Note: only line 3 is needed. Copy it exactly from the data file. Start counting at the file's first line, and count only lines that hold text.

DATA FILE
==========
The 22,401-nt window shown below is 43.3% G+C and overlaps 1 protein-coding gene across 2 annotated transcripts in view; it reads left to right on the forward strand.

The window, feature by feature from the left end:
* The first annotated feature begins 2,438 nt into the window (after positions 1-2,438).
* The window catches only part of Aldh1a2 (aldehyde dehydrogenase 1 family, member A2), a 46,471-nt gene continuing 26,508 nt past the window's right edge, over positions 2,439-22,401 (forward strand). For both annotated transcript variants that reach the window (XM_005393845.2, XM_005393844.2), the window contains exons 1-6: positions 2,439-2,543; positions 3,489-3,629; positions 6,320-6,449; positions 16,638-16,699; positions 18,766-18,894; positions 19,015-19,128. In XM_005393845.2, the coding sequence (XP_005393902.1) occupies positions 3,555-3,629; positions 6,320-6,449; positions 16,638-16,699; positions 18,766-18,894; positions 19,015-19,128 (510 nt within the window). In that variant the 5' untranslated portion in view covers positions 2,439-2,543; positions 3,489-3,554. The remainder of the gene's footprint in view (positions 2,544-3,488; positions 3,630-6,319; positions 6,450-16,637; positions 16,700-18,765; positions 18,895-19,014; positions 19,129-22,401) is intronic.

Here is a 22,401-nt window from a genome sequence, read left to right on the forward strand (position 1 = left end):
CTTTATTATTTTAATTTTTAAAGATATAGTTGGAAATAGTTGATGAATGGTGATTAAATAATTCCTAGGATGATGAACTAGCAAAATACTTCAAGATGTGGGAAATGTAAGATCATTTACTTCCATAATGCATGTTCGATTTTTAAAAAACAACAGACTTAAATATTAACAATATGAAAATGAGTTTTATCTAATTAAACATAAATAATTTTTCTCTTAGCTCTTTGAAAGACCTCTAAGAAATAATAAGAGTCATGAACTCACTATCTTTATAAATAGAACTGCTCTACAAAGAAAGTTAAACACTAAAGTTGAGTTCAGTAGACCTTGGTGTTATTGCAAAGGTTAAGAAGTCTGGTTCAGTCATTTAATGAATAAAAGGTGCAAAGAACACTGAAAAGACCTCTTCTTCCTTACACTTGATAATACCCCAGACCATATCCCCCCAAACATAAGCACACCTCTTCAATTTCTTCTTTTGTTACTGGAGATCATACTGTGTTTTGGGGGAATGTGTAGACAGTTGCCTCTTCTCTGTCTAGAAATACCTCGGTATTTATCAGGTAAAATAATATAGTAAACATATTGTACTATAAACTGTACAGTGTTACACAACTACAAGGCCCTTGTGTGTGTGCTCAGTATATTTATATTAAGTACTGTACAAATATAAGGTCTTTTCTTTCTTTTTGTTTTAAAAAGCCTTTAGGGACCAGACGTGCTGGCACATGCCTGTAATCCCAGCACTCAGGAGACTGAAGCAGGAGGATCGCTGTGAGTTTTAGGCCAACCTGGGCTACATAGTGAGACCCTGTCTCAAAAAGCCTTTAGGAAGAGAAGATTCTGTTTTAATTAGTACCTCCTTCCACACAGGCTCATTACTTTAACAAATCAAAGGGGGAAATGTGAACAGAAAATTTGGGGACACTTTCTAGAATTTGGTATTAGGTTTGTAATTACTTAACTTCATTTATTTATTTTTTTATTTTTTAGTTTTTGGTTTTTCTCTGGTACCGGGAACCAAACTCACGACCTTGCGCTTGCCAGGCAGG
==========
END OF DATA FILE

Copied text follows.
* The first annotated feature begins 2,438 nt into the window (after positions 1-2,438).